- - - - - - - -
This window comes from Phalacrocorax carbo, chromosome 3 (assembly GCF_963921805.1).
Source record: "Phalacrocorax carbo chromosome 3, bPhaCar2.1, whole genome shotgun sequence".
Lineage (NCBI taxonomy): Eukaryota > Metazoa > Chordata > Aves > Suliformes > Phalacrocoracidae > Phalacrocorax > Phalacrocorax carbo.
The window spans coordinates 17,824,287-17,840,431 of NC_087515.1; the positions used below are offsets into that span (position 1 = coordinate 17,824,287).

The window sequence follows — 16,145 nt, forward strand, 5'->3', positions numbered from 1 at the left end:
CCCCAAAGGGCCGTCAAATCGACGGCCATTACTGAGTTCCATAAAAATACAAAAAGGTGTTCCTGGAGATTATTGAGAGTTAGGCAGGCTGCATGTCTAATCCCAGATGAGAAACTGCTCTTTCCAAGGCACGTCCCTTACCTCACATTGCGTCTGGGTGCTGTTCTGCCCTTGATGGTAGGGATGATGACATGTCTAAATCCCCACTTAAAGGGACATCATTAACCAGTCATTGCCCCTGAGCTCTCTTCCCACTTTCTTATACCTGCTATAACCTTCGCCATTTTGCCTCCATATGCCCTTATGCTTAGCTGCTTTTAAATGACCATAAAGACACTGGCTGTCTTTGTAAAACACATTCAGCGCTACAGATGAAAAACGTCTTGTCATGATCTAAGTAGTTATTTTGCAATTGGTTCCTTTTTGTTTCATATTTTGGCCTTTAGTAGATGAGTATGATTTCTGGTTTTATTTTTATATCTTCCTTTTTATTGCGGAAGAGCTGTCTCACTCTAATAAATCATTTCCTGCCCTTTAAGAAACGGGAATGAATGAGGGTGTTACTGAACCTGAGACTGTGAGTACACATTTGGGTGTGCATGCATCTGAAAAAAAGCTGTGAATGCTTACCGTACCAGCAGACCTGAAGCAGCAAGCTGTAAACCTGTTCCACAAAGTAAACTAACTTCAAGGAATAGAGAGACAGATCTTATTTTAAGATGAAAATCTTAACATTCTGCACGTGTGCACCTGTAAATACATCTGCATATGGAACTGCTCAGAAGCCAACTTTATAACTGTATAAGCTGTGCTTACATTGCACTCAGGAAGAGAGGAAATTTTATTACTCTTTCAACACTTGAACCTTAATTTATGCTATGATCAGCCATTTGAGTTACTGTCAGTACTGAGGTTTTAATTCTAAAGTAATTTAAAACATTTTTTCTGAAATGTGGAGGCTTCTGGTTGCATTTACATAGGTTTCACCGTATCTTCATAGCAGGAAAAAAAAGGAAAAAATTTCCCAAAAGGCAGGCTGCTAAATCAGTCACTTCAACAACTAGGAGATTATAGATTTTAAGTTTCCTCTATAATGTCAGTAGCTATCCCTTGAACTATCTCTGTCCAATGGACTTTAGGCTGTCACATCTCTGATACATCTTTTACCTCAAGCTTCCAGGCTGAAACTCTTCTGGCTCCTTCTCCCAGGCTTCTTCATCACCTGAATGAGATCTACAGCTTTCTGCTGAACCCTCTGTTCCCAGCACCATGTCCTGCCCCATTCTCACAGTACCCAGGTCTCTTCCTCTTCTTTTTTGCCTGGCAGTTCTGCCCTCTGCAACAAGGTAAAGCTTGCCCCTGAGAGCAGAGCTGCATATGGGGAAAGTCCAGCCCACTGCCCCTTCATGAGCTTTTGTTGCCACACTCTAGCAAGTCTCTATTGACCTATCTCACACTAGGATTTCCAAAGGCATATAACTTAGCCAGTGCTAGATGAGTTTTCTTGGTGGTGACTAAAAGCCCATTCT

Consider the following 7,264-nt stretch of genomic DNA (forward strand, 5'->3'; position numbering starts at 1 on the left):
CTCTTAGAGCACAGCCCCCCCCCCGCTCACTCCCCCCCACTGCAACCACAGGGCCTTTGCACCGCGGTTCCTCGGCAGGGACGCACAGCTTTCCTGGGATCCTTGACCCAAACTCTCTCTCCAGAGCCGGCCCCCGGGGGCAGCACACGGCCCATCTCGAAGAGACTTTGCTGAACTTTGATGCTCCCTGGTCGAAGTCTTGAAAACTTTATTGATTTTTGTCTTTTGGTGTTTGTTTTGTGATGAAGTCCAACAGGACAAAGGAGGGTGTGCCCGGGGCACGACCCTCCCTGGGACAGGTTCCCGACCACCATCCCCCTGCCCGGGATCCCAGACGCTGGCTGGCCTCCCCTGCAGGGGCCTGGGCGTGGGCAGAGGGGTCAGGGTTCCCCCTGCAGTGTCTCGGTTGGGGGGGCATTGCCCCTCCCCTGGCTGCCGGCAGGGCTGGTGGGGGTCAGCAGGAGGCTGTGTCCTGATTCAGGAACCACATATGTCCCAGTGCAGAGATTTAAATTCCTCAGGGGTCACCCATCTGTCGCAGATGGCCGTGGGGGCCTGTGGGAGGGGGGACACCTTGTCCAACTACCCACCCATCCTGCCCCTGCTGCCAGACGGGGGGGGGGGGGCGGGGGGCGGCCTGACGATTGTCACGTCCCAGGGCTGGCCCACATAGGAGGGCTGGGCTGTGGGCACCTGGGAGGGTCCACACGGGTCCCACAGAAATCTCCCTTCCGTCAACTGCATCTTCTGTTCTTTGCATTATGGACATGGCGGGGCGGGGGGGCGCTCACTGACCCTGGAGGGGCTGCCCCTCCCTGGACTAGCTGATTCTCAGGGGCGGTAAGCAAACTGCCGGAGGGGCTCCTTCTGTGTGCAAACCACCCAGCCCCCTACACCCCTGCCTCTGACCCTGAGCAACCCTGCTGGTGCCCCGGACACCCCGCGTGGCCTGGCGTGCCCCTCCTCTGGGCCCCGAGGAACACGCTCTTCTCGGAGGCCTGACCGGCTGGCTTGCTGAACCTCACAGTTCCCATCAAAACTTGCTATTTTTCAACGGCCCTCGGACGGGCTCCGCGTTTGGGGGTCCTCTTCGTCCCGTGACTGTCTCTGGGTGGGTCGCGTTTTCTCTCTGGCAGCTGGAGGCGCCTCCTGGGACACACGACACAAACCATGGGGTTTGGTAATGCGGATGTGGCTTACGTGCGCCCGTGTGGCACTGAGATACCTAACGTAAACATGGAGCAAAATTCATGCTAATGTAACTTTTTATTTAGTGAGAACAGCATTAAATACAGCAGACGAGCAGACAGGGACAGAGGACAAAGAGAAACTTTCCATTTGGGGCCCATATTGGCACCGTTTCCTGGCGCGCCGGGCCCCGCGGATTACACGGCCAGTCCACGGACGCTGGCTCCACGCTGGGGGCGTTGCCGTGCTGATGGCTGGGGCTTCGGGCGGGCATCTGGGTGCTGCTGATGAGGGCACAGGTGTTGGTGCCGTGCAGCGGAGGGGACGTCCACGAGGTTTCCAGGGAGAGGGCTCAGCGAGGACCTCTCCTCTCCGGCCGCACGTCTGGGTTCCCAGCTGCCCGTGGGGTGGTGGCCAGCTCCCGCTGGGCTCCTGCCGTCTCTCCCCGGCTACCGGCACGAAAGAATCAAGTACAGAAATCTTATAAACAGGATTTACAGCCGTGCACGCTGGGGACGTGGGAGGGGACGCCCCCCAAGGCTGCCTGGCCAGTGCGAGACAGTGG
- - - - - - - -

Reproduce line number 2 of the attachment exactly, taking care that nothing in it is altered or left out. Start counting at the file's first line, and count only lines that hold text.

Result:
Source record: "Phalacrocorax carbo chromosome 3, bPhaCar2.1, whole genome shotgun sequence".